SPOKANE — Dialing 911 should have been the right call, Bonnie Rae said, when she reported that her small dog Downey had just been killed by a loose pit bull in north Spokane in September.
“I saw it out of the corner of my eye. It was running full-bore, grabbed my dog and broke the leash,” Rae said. “Within seconds, Downey wasn’t all in one piece.”
Rae said she ran about 70 feet back to her house to call 911 and alert the police to the violent dog.
Instead, she said she was referred to the Spokane County Regional Animal Protection Service, or SCRAPS, and got a lecture about dispatch policy for animals.
The on-call SCRAPS officer arrived from Spokane Valley about 30 minutes later, but then the same aggressive dog charged at her family and bit her daughter on the arm.
“He jumped up on her, grabbed her wrist, bit her and ran off,” Rae said. “The animal control officer is shouting, ‘Call 911, call 911!'” as he corralled the dog with a baton.
Rae said they were the lucky the dog only attacked one person and that her daughter’s wound did not need immediate medical attention.
Although Rae knows a police response would not have saved her dog, she said an armed officer may have prevented her daughter’s injury.
So she reached out to her City Council members, Mike Fagan and Kate Burke, to see what changes could be made. She also contacted Spokane Police Department Ombudsman Bart Logue.
“It’s a real unfortunate incident,” Fagan said. “I was really kinda shocked to hear that as the mauling was occurring on the young lady’s arm that people were on the line with 911.”
Knowing a citizen’s police advisory committee meeting was coming up, Fagan invited Rae to speak during the open forum. Police Chief Craig Meidl explained the department’s current policy, and then police administrators discussed how they might change their response, Fagan said.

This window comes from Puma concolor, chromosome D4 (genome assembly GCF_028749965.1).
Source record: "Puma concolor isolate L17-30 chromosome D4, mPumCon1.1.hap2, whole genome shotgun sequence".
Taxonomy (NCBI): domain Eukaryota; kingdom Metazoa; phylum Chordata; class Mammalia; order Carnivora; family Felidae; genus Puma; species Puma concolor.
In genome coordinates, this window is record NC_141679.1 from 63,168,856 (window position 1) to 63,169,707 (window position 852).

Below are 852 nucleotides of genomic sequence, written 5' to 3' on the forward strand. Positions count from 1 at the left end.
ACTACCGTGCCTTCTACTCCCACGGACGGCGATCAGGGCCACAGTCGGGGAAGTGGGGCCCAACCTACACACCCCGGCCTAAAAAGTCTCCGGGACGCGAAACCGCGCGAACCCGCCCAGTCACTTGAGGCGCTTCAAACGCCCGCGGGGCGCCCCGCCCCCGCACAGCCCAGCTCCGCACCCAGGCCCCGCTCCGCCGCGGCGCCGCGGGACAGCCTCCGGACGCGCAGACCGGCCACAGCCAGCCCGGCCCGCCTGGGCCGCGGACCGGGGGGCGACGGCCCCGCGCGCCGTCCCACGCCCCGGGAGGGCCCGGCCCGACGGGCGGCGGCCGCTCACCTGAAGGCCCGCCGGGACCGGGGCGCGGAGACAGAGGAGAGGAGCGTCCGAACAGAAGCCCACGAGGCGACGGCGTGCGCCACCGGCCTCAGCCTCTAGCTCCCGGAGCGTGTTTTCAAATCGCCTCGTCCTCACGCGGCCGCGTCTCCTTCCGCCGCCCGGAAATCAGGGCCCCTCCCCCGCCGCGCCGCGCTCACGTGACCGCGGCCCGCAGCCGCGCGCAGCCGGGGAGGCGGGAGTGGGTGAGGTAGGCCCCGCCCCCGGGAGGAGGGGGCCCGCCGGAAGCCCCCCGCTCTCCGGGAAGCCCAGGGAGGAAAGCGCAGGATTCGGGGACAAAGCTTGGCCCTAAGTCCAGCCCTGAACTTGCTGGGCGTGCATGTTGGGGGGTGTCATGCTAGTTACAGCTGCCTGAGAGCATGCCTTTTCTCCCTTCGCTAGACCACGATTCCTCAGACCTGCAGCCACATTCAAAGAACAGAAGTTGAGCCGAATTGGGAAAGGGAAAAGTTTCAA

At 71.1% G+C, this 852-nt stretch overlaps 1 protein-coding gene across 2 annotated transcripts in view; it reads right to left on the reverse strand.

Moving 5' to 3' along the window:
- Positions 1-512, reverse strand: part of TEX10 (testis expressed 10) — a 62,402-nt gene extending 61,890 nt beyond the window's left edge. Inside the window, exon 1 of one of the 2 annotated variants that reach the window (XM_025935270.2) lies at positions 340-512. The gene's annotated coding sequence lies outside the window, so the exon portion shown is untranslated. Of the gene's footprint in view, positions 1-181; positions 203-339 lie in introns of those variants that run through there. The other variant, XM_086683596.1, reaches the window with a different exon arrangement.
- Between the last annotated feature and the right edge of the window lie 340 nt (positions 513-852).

“This is how government is supposed to work,” Fagan said, with “citizens bringing their issues to the appropriate people.”
In the past, officers were not required to respond, but now any dangerous animal called in to 911 will be categorized at the same level as an assault in progress when information is relayed to police dispatch, said Sgt. Terry Preuninger, a police spokesman.
In Rae’s case, her daughter’s injury came into dispatch as a medical response after the dangerous animal call, Preuninger said. Rae said her daughter declined to have an ambulance sent.
“We’re going to err on the side of caution, and we’re going to go any time they say ‘dangerous animal,'” Preuninger said.
The change will help support SCRAPS during urgent situations and enhance public safety, said Ashley Proszek, SCRAPS field operations manager.
“We have limited resources as far as when we’re trying to catch a dog or handle situations that could be a safety concern for the public,” Proszek said.
SCRAPS gets calls for aggressive loose animals at least once a week, Proszek said.
SCRAPS officers are available only in an on-call status after business hours, don’t have sirens on their vehicles to cut through traffic and are not allowed to exceed the speed limit. To catch aggressive animals, the officers carry a baton, pepper spray and snare pole.
“We’re appreciative to have some backup,” Proszek said. “Sometimes it’s helpful if we could have law enforcement there.”
The aggressive dog, which had to be quarantined for 10 days after the attack, is still in SCRAPS custody, Proszek said. The owners were served with dangerous dog paperwork Sept. 18 and were given 15 days to relocate the dog, register it as a dangerous dog or have it euthanized.
The SCRAPS officer who responded to the attack is reviewing the case for potential criminal charges against the owners, Proszek said.
Rae said she is taking the owners of the dog, who live across the street from her, to small claims court in December. She has a new dog named Molly, but she is still scared to walk it.
“It’s been very comforting to know that the next old lady that calls when this happens, at least the call will be treated like any other 911 call,” Rae said.